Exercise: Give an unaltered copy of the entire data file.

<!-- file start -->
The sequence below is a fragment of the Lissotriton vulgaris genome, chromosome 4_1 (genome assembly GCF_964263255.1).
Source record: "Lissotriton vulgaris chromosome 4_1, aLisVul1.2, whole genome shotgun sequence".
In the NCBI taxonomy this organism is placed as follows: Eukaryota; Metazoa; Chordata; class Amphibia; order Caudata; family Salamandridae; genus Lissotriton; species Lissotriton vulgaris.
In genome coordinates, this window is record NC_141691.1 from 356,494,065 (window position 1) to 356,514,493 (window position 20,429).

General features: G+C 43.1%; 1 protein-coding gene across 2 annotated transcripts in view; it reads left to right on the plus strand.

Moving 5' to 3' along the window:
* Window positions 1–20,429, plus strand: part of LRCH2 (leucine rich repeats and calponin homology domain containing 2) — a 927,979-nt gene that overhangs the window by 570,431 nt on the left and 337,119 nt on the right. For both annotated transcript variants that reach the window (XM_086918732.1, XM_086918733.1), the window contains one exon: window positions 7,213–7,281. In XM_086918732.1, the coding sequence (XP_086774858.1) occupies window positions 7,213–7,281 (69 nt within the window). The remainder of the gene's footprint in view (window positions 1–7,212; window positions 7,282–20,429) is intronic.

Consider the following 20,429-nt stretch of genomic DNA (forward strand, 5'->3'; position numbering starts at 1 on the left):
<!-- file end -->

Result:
The sequence below is a fragment of the Lissotriton vulgaris genome, chromosome 4_1 (genome assembly GCF_964263255.1).
Source record: "Lissotriton vulgaris chromosome 4_1, aLisVul1.2, whole genome shotgun sequence".
In the NCBI taxonomy this organism is placed as follows: Eukaryota; Metazoa; Chordata; class Amphibia; order Caudata; family Salamandridae; genus Lissotriton; species Lissotriton vulgaris.
In genome coordinates, this window is record NC_141691.1 from 356,494,065 (window position 1) to 356,514,493 (window position 20,429).

General features: G+C 43.1%; 1 protein-coding gene across 2 annotated transcripts in view; it reads left to right on the plus strand.

Moving 5' to 3' along the window:
* Window positions 1–20,429, plus strand: part of LRCH2 (leucine rich repeats and calponin homology domain containing 2) — a 927,979-nt gene that overhangs the window by 570,431 nt on the left and 337,119 nt on the right. For both annotated transcript variants that reach the window (XM_086918732.1, XM_086918733.1), the window contains one exon: window positions 7,213–7,281. In XM_086918732.1, the coding sequence (XP_086774858.1) occupies window positions 7,213–7,281 (69 nt within the window). The remainder of the gene's footprint in view (window positions 1–7,212; window positions 7,282–20,429) is intronic.

Consider the following 20,429-nt stretch of genomic DNA (forward strand, 5'->3'; position numbering starts at 1 on the left):